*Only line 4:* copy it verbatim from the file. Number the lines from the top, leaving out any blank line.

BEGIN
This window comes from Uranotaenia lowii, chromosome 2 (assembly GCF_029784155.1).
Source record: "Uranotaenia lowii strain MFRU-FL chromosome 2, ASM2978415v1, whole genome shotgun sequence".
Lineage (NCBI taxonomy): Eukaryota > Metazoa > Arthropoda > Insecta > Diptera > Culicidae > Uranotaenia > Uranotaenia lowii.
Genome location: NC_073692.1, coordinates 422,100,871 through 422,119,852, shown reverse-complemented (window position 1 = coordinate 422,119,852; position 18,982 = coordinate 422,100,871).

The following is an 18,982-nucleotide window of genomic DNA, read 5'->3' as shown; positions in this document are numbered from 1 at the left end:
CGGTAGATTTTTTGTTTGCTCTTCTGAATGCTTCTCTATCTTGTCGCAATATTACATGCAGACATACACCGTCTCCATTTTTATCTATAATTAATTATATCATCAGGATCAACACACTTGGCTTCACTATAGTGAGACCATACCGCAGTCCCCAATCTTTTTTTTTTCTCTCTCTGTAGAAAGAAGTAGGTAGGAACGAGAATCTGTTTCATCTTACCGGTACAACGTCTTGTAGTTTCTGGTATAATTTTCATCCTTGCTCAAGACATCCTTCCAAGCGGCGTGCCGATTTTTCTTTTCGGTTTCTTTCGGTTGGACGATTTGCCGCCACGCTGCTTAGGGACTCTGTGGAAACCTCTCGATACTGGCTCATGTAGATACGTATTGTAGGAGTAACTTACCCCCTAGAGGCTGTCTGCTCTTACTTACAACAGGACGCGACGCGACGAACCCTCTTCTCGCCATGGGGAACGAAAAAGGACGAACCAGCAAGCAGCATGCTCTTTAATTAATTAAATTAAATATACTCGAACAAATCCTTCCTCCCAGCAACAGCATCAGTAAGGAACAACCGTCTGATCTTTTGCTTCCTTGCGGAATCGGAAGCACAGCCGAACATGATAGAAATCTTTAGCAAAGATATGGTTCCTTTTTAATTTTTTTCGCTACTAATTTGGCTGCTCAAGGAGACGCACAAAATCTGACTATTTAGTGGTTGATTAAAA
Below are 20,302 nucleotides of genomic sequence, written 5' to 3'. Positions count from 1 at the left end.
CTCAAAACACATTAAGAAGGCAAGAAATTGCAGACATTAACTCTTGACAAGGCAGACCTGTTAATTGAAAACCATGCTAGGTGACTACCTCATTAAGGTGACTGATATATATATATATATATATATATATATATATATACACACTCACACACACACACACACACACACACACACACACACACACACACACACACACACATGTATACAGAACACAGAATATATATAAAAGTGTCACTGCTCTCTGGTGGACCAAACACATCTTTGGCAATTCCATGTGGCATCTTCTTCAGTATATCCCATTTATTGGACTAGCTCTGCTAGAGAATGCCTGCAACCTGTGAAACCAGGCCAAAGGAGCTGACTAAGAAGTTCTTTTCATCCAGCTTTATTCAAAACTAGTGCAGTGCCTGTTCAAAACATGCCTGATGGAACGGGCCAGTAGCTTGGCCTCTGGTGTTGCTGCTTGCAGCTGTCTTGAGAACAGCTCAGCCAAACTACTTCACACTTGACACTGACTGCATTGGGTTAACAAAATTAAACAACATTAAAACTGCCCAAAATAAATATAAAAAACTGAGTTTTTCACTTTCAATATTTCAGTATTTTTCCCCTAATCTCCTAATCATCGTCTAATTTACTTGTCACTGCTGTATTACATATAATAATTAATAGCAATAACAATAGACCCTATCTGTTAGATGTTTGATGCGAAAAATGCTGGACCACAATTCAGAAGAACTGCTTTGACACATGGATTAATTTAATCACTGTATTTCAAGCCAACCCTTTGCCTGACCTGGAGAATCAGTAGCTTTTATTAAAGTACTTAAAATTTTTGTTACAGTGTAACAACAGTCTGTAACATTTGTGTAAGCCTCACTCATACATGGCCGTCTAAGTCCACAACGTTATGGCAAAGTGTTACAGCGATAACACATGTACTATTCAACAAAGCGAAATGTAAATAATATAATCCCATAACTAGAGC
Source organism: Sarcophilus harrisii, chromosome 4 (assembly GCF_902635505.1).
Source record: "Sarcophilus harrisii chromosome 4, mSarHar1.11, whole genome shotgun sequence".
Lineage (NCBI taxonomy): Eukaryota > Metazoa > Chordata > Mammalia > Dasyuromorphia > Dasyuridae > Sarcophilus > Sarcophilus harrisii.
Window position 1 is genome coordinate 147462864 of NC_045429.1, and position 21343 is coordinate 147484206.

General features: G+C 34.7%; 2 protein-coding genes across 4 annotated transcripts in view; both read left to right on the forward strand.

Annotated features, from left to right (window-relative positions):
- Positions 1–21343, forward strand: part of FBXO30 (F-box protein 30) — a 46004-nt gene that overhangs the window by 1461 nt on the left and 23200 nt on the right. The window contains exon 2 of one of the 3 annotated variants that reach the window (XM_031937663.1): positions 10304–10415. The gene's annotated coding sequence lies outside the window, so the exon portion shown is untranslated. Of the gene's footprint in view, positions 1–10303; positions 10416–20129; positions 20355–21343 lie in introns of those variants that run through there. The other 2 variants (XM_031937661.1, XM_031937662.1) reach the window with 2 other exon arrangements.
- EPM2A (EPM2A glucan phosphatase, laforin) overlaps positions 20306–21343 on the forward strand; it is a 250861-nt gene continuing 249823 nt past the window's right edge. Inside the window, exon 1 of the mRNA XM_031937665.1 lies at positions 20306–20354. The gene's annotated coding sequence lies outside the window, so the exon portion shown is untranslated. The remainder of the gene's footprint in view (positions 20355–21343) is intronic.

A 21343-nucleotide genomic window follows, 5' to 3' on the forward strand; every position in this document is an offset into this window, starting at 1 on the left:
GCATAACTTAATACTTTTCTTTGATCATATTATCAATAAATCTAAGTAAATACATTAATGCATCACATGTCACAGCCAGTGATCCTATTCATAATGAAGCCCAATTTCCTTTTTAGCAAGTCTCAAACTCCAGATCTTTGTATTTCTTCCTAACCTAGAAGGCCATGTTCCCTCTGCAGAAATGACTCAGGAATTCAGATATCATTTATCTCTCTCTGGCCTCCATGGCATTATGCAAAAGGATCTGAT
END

Genome location: NC_073692.1, coordinates 422,100,871 through 422,119,852, shown reverse-complemented (window position 1 = coordinate 422,119,852; position 18,982 = coordinate 422,100,871).